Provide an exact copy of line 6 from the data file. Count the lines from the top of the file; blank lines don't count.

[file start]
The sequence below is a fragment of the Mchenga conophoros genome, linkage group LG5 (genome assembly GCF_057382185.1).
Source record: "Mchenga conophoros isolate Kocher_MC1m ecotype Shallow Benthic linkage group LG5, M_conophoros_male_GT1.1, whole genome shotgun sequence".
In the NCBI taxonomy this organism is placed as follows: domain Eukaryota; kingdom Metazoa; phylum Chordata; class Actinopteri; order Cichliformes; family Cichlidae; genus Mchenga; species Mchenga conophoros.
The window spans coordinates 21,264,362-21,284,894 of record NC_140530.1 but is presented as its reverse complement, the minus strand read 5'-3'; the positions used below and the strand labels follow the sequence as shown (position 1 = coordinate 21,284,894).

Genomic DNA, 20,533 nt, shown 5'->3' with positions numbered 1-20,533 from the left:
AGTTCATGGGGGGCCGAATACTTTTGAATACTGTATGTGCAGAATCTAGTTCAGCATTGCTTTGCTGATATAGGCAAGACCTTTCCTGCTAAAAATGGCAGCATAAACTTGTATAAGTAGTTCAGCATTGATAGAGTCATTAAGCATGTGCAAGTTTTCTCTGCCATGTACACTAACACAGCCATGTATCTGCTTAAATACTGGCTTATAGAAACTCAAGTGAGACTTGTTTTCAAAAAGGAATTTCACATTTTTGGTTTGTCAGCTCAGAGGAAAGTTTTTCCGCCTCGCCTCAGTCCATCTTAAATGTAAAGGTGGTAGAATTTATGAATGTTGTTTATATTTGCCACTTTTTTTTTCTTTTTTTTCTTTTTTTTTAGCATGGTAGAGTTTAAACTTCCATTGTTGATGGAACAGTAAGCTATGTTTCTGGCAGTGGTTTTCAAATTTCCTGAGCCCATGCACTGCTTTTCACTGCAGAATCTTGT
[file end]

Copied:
AGTTCATGGGGGGCCGAATACTTTTGAATACTGTATGTGCAGAATCTAGTTCAGCATTGCTTTGCTGATATAGGCAAGACCTTTCCTGCTAAAAATGGCAGCATAAACTTGTATAAGTAGTTCAGCATTGATAGAGTCATTAAGCATGTGCAAGTTTTCTCTGCCATGTACACTAACACAGCCATGTATCTGCTTAAATACTGGCTTATAGAAACTCAAGTGAGACTTGTTTTCAAAAAGGAATTTCACATTTTTGGTTTGTCAGCTCAGAGGAAAGTTTTTCCGCCTCGCCTCAGTCCATCTTAAATGTAAAGGTGGTAGAATTTATGAATGTTGTTTATATTTGCCACTTTTTTTTTCTTTTTTTTCTTTTTTTTTAGCATGGTAGAGTTTAAACTTCCATTGTTGATGGAACAGTAAGCTATGTTTCTGGCAGTGGTTTTCAAATTTCCTGAGCCCATGCACTGCTTTTCACTGCAGAATCTTGT